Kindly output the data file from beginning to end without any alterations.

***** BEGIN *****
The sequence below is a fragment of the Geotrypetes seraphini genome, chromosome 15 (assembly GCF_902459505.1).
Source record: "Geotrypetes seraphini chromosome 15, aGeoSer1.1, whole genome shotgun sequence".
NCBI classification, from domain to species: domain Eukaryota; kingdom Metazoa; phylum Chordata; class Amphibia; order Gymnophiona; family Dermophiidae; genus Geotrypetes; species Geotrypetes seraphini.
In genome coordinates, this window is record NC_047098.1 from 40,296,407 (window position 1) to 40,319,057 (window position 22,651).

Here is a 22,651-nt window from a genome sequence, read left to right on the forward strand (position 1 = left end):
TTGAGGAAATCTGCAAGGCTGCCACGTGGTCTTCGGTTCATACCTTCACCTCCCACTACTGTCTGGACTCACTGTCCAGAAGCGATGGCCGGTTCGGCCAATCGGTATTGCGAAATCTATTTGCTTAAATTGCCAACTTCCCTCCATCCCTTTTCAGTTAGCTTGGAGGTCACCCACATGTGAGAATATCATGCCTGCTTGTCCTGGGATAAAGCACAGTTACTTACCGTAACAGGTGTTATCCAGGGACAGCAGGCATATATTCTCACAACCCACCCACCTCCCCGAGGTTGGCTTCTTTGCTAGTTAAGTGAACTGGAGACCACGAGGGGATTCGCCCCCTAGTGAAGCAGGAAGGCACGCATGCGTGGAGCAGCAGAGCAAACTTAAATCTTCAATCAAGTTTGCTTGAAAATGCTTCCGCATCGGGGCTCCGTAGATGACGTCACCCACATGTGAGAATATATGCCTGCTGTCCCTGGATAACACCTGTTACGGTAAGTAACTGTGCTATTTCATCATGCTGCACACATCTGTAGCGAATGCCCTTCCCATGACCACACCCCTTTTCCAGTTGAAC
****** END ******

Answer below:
The sequence below is a fragment of the Geotrypetes seraphini genome, chromosome 15 (assembly GCF_902459505.1).
Source record: "Geotrypetes seraphini chromosome 15, aGeoSer1.1, whole genome shotgun sequence".
NCBI classification, from domain to species: domain Eukaryota; kingdom Metazoa; phylum Chordata; class Amphibia; order Gymnophiona; family Dermophiidae; genus Geotrypetes; species Geotrypetes seraphini.
In genome coordinates, this window is record NC_047098.1 from 40,296,407 (window position 1) to 40,319,057 (window position 22,651).

Here is a 22,651-nt window from a genome sequence, read left to right on the forward strand (position 1 = left end):
TTGAGGAAATCTGCAAGGCTGCCACGTGGTCTTCGGTTCATACCTTCACCTCCCACTACTGTCTGGACTCACTGTCCAGAAGCGATGGCCGGTTCGGCCAATCGGTATTGCGAAATCTATTTGCTTAAATTGCCAACTTCCCTCCATCCCTTTTCAGTTAGCTTGGAGGTCACCCACATGTGAGAATATCATGCCTGCTTGTCCTGGGATAAAGCACAGTTACTTACCGTAACAGGTGTTATCCAGGGACAGCAGGCATATATTCTCACAACCCACCCACCTCCCCGAGGTTGGCTTCTTTGCTAGTTAAGTGAACTGGAGACCACGAGGGGATTCGCCCCCTAGTGAAGCAGGAAGGCACGCATGCGTGGAGCAGCAGAGCAAACTTAAATCTTCAATCAAGTTTGCTTGAAAATGCTTCCGCATCGGGGCTCCGTAGATGACGTCACCCACATGTGAGAATATATGCCTGCTGTCCCTGGATAACACCTGTTACGGTAAGTAACTGTGCTATTTCATCATGCTGCACACATCTGTAGCGAATGCCCTTCCCATGACCACACCCCTTTTCCAGTTGAAC